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How To Build A Home Office – The Coffee Table

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Every office needs a coffee table.  Whether it's to hold meetings with clients around, spread out potential magazines for querying on or to simply have somewhere to rest your feet during your mid-morning break, a coffee table has a variety of uses.

Unlike my previous two posts (how to build a desk and a bookcase), I haven't actually made this coffee table myself.  I drew up some basic plans a few years back but ended up being donated a table that was too much of a stunning antique to pass upon.

Just like the desk and bookcase, this table isn't meant to be massively aesthetically pleasing, but more to serve its purpose without spending money on what can be expensive shop bought variations.

Materials Needed

  • One piece of 4' x 2' MDF (the choice is yours, I just planned to use MDF for money cost originally), somewhere between a half to three quarters of an inch thick (at least)
  • Four pieces of wood (again, the choice is yours, but it should be strong - MDF could work, but something stronger here would be preferred) that are 14" x 2" x 2"
  • Two pieces of 10" x 2" x 2" wood (same as that used above)
  • Two pieces of 3' x 2" x 2" wood (same as that used above)

Equipment Needed

  • Ten 1.25" wood screws
  • Four 3" wood screws
  • Screwdriver
  • Wood glue
  • Pencil
  • Tape measure
  • Ruler / straight piece of wood

1.  Lay the 4' x 2' piece of wood on the floor and on the two longest edges, mark 5 inches from each end and on the two shortest edges, mark 6 inches from each end.  Draw lines linking the opposite markings up (so there should be two horizontal lines and two vertical lines, making a 3' 2" x 12" rectangle)


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2.  In each of the drawn rectangle's corners, mark 1" away from the corner, on the sides of the intersection that make up part of the larger rectangle

3.  Looking at the longer sides of this drawn rectangle, place a some wood glue along the line, starting and ending where you have made 1" markings.  Place a piece of the 3' wood on this glue and press firmly.  Repeat the same process for the opposite side

4.  Carry out exactly the same process for the two shorter sides, using the 10" pieces of wood

5.  After waiting for the glue to set a little, place 6 of the 1.25" screws in equal distances in each of the 3' pieces of wood and 4 of the 1.25" screws in equal distances along both of the 10" pieces of wood

5.  You should now have somewhat of a frame, with 4 gaps in the corners

5.  Placing glue in each of the four corners, press the legs (the 14" pieces of wood) right into the corners of the frame and hold for a few seconds until they become rigid

6.  With the remaing 4 screws, insert them from one side of the leg through to an adjoining part of the frame (it doesn't make a difference which, as long as it's in centre)

7.  Leave to dry for a few hours, turn upside down and voila, you have a fully functioning coffee table

Like I said, as with the previous projects, this home coffee table isn't particularly aesthetically pleasing, but it gets the job done.  You can amend it as you like - reshaping the legs is pretty easy, tapering them in so they are thinner at the bottom and obviously staining the wood is a great idea if you're wanting to make it look less, well, DIY-ish - but the table should fulfill it's function perfectly just as it is.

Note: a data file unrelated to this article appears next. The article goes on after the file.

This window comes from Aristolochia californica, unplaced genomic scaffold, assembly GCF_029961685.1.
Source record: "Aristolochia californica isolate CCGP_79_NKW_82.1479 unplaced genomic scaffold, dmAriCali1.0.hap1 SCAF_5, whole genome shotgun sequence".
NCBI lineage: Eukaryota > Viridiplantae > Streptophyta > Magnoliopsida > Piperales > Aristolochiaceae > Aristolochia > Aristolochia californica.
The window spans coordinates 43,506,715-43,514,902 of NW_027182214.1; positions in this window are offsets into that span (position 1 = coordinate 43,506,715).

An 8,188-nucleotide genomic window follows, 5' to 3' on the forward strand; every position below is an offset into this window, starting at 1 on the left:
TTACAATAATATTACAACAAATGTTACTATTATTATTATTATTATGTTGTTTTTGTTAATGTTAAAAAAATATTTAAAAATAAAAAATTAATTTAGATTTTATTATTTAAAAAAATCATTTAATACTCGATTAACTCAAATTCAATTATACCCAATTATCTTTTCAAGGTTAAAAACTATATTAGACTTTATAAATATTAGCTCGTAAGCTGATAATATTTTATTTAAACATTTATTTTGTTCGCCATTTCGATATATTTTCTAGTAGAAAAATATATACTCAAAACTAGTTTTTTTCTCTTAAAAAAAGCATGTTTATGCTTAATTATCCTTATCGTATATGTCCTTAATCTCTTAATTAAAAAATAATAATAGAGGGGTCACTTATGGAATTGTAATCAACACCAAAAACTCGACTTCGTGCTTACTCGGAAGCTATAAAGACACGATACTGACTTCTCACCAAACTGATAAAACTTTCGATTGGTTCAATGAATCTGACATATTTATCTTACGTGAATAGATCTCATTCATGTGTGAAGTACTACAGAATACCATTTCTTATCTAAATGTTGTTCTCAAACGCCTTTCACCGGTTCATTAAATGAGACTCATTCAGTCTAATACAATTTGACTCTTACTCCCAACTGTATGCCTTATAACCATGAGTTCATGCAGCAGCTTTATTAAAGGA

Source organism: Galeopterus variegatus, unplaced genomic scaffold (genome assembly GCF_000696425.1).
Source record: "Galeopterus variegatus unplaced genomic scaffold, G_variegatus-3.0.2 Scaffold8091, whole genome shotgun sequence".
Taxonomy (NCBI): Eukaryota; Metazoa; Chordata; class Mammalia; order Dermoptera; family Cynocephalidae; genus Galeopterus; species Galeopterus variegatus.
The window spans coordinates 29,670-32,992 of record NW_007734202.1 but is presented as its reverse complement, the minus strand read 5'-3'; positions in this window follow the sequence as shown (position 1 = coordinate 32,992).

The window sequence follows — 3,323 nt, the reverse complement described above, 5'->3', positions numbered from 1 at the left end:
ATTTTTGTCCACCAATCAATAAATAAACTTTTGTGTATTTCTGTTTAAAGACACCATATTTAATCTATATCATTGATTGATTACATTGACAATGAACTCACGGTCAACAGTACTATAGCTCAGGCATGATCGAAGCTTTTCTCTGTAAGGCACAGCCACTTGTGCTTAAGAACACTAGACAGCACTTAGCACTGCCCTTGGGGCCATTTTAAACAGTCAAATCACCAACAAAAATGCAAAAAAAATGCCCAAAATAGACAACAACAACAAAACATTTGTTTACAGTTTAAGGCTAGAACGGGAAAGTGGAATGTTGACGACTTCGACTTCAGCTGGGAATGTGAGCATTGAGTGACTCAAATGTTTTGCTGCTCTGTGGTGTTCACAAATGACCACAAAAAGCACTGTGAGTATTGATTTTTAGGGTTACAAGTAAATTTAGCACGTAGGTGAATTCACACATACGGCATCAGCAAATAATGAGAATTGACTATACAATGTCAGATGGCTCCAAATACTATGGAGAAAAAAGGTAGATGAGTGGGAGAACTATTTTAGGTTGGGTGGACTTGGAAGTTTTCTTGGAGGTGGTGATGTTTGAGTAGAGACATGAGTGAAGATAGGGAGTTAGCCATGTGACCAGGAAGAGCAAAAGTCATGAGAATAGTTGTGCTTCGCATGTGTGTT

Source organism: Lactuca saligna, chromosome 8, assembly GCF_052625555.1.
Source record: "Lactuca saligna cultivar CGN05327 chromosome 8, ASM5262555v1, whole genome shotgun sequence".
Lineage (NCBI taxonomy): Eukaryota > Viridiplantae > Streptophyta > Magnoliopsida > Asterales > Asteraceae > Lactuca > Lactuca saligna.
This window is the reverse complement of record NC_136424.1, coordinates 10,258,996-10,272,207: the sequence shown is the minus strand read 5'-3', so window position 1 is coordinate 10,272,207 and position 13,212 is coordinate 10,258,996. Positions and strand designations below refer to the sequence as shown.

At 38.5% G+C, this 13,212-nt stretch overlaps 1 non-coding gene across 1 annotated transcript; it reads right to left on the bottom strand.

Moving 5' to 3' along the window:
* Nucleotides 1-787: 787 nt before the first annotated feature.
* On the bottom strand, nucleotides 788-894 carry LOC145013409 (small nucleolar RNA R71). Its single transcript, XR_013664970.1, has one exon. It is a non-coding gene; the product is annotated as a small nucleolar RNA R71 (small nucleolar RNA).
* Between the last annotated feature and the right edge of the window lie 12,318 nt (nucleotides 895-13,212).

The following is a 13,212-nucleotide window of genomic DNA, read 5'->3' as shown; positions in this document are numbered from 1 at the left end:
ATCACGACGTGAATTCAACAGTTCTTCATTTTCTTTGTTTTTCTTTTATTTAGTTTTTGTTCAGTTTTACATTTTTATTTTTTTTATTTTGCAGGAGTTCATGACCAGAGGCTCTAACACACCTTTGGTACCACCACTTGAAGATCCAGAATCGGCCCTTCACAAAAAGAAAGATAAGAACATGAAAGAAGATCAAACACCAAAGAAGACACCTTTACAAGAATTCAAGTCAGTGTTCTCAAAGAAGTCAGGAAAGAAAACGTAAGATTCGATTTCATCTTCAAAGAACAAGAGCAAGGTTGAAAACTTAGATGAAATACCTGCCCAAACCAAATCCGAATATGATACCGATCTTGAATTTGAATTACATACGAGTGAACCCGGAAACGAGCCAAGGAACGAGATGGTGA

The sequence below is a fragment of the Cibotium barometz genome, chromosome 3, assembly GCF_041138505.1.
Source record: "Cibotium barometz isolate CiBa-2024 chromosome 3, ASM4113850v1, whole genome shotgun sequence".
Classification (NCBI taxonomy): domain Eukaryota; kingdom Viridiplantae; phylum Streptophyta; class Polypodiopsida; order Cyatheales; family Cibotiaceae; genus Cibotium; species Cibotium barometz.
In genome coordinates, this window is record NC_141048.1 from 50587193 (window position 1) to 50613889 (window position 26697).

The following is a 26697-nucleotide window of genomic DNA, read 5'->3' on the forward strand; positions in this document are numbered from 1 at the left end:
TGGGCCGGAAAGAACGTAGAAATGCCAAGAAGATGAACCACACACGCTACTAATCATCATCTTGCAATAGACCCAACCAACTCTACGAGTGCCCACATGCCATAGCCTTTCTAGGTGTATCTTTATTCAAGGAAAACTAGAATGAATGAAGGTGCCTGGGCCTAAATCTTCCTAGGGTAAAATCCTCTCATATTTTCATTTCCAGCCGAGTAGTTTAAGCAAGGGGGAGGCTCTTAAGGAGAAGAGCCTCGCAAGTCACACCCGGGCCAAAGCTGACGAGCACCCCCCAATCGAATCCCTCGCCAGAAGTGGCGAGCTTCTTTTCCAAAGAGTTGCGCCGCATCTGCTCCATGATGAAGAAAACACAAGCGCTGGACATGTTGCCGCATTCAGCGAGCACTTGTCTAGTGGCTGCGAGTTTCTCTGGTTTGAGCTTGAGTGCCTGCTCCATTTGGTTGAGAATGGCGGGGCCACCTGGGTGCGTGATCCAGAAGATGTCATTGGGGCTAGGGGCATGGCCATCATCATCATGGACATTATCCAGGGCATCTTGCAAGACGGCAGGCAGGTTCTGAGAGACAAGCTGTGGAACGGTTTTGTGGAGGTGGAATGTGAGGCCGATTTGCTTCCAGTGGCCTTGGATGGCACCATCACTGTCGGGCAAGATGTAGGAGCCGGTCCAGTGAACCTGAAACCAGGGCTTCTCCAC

Any questions, comments or problems, let me know.

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Dan is a freelance writer and small business consultant. Dividing his time between writing for both individual clients and national corporations and giving a helping hand to many small startup companies, he has several years experience in both areas, as well as a strong background in Search Engine Optimisation.

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5 Comments

  1. Jenn Mattern May 2, 2010 Reply

    I actually can’t picture most freelancers wanting a coffee table in their home office. :P Maybe an idea for a future post (something at least I’d personally be interested in) is a standing desk (so we’re not on our asses all day, every day). I know you can buy one, but I’m sure someone could make one fairly easily as well. :)

    • Author
      Dan Smith May 3, 2010 Reply

      Hey, I use my coffee table all of the time!

      But then maybe I’m the exception? I tend not to use it for many meetings, but it makes for a great place to spread out.

      Will definitely take a look at a standing desk and if anyone’s got any other suggestions, just let me know :)

      • Jennifer Mattern May 3, 2010 Reply

        Yo mentioned some good suggestions to me that I’ll try to remember to pass along. One though was how to fix / deal with a leaning bookcase. I think that’s a great idea. Another writer actually emailed me a few weeks back mentioning how she was injured because of a leaning bookcase.

  2. Wood Screws September 29, 2010 Reply

    Jennifer, to repair your book case, you could try fixing it directly to the wall to provide it with extra stability, alternatively locate where the weak link is within the case and use adhesive to try and stiffen it up again.

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